For anyone fascinated with thoughts of omniscience and total social connection—and who isn’t?—McArthur’s debut suggests...

THE UNHAPPENING OF GENESIS LEE

Montagues and Capulets, Sharks and Jets; now it’s the Mementi (with their genetically modified, storable memories) and the Populace.

At 17, Mementi Genesis Lee and friend Cora are out on the town, their primary worry escaping parental notice and keeping their memory-filled Link beads covered just enough for safety. Someone (suspicion falls on the Populace) has been stealing the Mementi’s prized objects and with them, entire lives: Without memory, “your mind would be empty, grasping at a past you no longer had.” Meanwhile, rival Mementi/Populace companies research memory options; large protests and the growing number of Populace in the Mementi’s designer city further increase community tension. And now Kalan, the “nice” Populace boy Gena keeps forgetting to remember, holds important information—can she trust him? For readers hooked on earbuds and constant social networking, the storyline should be intriguing, the ambiguities and plot twists reasonable. But it’s the sensitive handling of emotional details and the trauma of too much connection that make this a story of interest. The reactions to memory losses are painful and poignant; “I’m broken,” laments a Mementi. “I’ll never be the person I was going to be without those memories.” Well-selected Tennyson quotations set the mood for each chapter.

For anyone fascinated with thoughts of omniscience and total social connection—and who isn’t?—McArthur’s debut suggests fascinating and chilling possibilities. (Science fiction. 12-18)

Pub Date: Nov. 4, 2014

ISBN: 978-1-62914-647-8

Page Count: 352

Publisher: Sky Pony Press

Review Posted Online: Oct. 6, 2014

Kirkus Reviews Issue: Oct. 15, 2014

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A thoughtful and thrilling story of life, death, and meaning.

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SCYTHE

From the Arc of a Scythe series , Vol. 1

Two teens train to be society-sanctioned killers in an otherwise immortal world.

On post-mortal Earth, humans live long (if not particularly passionate) lives without fear of disease, aging, or accidents. Operating independently of the governing AI (called the Thunderhead since it evolved from the cloud), scythes rely on 10 commandments, quotas, and their own moral codes to glean the population. After challenging Hon. Scythe Faraday, 16-year-olds Rowan Damisch and Citra Terranova reluctantly become his apprentices. Subjected to killcraft training, exposed to numerous executions, and discouraged from becoming allies or lovers, the two find themselves engaged in a fatal competition but equally determined to fight corruption and cruelty. The vivid and often violent action unfolds slowly, anchored in complex worldbuilding and propelled by political machinations and existential musings. Scythes’ journal entries accompany Rowan’s and Citra’s dual and dueling narratives, revealing both personal struggles and societal problems. The futuristic post–2042 MidMerican world is both dystopia and utopia, free of fear, unexpected death, and blatant racism—multiracial main characters discuss their diverse ethnic percentages rather than purity—but also lacking creativity, emotion, and purpose. Elegant and elegiac, brooding but imbued with gallows humor, Shusterman’s dark tale thrusts realistic, likable teens into a surreal situation and raises deep philosophic questions.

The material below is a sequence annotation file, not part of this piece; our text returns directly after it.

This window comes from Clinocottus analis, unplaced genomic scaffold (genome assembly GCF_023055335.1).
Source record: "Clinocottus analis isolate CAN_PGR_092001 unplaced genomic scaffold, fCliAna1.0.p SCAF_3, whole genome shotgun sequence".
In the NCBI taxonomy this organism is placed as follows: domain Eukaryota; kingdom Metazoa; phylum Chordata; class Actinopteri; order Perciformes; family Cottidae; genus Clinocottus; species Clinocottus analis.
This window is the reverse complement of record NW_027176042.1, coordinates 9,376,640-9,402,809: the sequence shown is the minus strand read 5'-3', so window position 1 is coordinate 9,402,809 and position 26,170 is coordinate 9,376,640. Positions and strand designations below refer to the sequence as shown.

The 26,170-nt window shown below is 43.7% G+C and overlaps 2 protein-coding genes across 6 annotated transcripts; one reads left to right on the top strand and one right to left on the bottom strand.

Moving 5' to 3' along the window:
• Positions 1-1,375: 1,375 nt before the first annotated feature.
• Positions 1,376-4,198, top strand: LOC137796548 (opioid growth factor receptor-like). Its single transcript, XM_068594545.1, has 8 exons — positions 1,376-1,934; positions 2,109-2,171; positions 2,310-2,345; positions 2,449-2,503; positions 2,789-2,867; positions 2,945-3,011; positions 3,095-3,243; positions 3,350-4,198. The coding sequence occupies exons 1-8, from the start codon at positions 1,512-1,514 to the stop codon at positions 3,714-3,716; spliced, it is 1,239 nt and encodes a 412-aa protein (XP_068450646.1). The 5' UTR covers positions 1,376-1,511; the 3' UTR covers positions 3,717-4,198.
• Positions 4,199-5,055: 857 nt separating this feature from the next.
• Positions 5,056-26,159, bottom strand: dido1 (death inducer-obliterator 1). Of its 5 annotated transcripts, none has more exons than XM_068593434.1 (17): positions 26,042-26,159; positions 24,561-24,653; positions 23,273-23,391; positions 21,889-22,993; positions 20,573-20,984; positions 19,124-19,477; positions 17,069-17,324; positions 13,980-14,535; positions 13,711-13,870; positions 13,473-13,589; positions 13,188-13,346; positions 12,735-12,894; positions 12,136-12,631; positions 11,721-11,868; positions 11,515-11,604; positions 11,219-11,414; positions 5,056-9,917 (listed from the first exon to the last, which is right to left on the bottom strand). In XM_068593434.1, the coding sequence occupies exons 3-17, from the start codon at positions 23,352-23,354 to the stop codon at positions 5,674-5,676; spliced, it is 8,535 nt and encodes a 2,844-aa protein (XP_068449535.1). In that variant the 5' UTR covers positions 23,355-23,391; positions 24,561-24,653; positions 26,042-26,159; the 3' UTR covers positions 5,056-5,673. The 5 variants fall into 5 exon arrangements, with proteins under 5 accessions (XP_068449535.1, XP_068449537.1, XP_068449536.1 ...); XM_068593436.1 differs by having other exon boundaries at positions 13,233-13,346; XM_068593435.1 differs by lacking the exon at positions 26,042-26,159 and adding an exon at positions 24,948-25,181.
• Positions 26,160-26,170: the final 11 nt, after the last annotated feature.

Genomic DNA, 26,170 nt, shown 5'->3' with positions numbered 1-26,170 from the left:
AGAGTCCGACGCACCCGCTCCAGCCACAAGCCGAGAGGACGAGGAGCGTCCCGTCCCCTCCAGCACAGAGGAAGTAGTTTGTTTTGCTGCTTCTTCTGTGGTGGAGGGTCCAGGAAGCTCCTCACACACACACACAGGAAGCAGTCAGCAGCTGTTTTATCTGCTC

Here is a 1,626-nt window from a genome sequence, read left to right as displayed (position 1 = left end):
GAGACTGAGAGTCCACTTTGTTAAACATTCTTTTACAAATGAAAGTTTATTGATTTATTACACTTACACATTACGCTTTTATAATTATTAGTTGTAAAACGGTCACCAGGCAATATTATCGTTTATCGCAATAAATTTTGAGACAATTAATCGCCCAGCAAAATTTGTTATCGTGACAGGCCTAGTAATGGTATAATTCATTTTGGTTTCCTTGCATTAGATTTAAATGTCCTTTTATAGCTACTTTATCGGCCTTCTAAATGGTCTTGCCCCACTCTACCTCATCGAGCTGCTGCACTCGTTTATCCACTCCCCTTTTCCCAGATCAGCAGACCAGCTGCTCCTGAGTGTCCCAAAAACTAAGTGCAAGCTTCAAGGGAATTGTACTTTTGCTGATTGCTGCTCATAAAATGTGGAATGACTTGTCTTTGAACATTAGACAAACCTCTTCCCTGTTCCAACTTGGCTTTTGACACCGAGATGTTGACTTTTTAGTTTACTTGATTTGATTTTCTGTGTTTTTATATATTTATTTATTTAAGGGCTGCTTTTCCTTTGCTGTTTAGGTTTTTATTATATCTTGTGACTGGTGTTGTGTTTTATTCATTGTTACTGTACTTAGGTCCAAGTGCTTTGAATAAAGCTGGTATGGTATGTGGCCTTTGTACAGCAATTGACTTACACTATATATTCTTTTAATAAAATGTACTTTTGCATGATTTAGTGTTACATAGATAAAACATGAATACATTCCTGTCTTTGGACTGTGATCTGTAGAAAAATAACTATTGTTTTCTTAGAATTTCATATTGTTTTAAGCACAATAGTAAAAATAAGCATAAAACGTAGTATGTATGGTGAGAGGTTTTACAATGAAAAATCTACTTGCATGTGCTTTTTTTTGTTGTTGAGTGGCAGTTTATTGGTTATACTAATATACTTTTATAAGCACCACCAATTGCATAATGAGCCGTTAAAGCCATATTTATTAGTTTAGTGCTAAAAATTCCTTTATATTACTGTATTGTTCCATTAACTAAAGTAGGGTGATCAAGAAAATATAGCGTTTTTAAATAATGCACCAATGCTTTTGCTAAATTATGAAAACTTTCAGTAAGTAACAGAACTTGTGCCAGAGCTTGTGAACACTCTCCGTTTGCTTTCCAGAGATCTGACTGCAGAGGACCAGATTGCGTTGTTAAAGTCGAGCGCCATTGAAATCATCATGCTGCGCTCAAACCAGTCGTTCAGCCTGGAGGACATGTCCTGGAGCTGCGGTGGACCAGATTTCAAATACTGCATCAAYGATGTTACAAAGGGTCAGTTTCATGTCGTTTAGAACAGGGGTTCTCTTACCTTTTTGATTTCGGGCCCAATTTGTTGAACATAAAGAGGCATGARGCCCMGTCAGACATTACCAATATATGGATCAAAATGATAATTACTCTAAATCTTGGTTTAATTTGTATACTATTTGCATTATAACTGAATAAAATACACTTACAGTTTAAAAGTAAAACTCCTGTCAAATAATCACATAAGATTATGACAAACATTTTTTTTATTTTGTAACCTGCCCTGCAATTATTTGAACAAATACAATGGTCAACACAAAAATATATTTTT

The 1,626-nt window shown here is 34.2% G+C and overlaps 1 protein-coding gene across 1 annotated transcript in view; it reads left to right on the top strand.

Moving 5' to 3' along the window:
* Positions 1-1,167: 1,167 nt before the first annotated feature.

A thoughtful and thrilling story of life, death, and meaning. (Science fiction. 14 & up)

Pub Date: Nov. 29, 2016

ISBN: 978-1-4424-7242-6

Page Count: 448

Publisher: Simon & Schuster

Review Posted Online: July 26, 2016

Kirkus Reviews Issue: Aug. 15, 2016

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Fear the reaper(s)…but relish this intelligent and entertaining blend of dark humor and high death tolls.

THUNDERHEAD

From the Arc of a Scythe series , Vol. 2

Death proves impermanent in this sequel to Scythe (2016).

In a world run by the (almost) all-powerful and (almost) omniscient artificial intelligence Thunderhead, only the Honorable Scythes deal permanent death to near-immortal humans. Yet a growing contingent of scythes, feared and flattered by society and operating outside the Thunderhead’s control, are proving rather dishonorable. No longer apprentices, 18-year-olds Citra Terranova and Rowan Damisch realize “the scythedom is…high school with murder” as they watch their fellow scythes jockey for power and prestige. Citra now gleans as Scythe Anastasia, questioning the status quo but also opposing the homicidally enthusiastic “new-order” scythes and their dangerous demagogue. Self-appointed as Scythe Lucifer, Rowan hunts other scythes whom he deems corrupt. Meanwhile, the existentially troubled Thunderhead questions its role as both creation and caretaker of humanity, sworn not to take life but fearing that its utopia will otherwise collapse into dystopia. Nationality and race are minimally mentioned—ethnic biases and genocide are considered very gauche—yet a population that defies death, aging, sickness, poverty, and war risks becoming bleakly homogenous, alleviated only by “unsavories” and scythes. This sequel digs deeper into Shusterman’s complex world and complicated characters, offering political maneuvering, fatal conspiracies, and impending catastrophe via a slowly unfurling plot and startling bursts of action.

Fear the reaper(s)…but relish this intelligent and entertaining blend of dark humor and high death tolls. (Science fiction. 14-adult)

Pub Date: Jan. 9, 2018

ISBN: 978-1-4424-7245-7

Page Count: 512

Publisher: Simon & Schuster

Review Posted Online: Nov. 22, 2017

Kirkus Reviews Issue: Dec. 15, 2017

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